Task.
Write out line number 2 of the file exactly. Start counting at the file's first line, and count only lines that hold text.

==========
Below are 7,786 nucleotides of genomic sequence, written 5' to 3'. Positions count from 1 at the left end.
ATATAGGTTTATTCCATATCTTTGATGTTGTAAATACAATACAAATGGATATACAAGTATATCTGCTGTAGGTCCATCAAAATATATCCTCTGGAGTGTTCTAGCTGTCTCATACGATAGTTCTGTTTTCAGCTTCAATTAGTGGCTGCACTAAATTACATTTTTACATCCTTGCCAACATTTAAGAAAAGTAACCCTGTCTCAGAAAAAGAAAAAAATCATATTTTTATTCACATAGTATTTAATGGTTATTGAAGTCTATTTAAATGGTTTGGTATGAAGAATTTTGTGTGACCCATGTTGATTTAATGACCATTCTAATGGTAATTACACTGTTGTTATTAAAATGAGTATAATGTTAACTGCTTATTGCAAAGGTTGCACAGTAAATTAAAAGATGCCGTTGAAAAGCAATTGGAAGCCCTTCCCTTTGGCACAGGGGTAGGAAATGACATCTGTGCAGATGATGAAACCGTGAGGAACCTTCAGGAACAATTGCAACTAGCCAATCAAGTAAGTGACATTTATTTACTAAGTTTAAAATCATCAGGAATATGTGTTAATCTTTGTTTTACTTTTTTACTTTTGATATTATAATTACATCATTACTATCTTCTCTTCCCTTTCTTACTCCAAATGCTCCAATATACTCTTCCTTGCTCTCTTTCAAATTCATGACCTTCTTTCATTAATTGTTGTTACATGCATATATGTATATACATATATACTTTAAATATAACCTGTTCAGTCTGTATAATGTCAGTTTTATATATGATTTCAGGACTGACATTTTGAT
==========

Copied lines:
ATATAGGTTTATTCCATATCTTTGATGTTGTAAATACAATACAAATGGATATACAAGTATATCTGCTGTAGGTCCATCAAAATATATCCTCTGGAGTGTTCTAGCTGTCTCATACGATAGTTCTGTTTTCAGCTTCAATTAGTGGCTGCACTAAATTACATTTTTACATCCTTGCCAACATTTAAGAAAAGTAACCCTGTCTCAGAAAAAGAAAAAAATCATATTTTTATTCACATAGTATTTAATGGTTATTGAAGTCTATTTAAATGGTTTGGTATGAAGAATTTTGTGTGACCCATGTTGATTTAATGACCATTCTAATGGTAATTACACTGTTGTTATTAAAATGAGTATAATGTTAACTGCTTATTGCAAAGGTTGCACAGTAAATTAAAAGATGCCGTTGAAAAGCAATTGGAAGCCCTTCCCTTTGGCACAGGGGTAGGAAATGACATCTGTGCAGATGATGAAACCGTGAGGAACCTTCAGGAACAATTGCAACTAGCCAATCAAGTAAGTGACATTTATTTACTAAGTTTAAAATCATCAGGAATATGTGTTAATCTTTGTTTTACTTTTTTACTTTTGATATTATAATTACATCATTACTATCTTCTCTTCCCTTTCTTACTCCAAATGCTCCAATATACTCTTCCTTGCTCTCTTTCAAATTCATGACCTTCTTTCATTAATTGTTGTTACATGCATATATGTATATACATATATACTTTAAATATAACCTGTTCAGTCTGTATAATGTCAGTTTTATATATGATTTCAGGACTGACATTTTGAT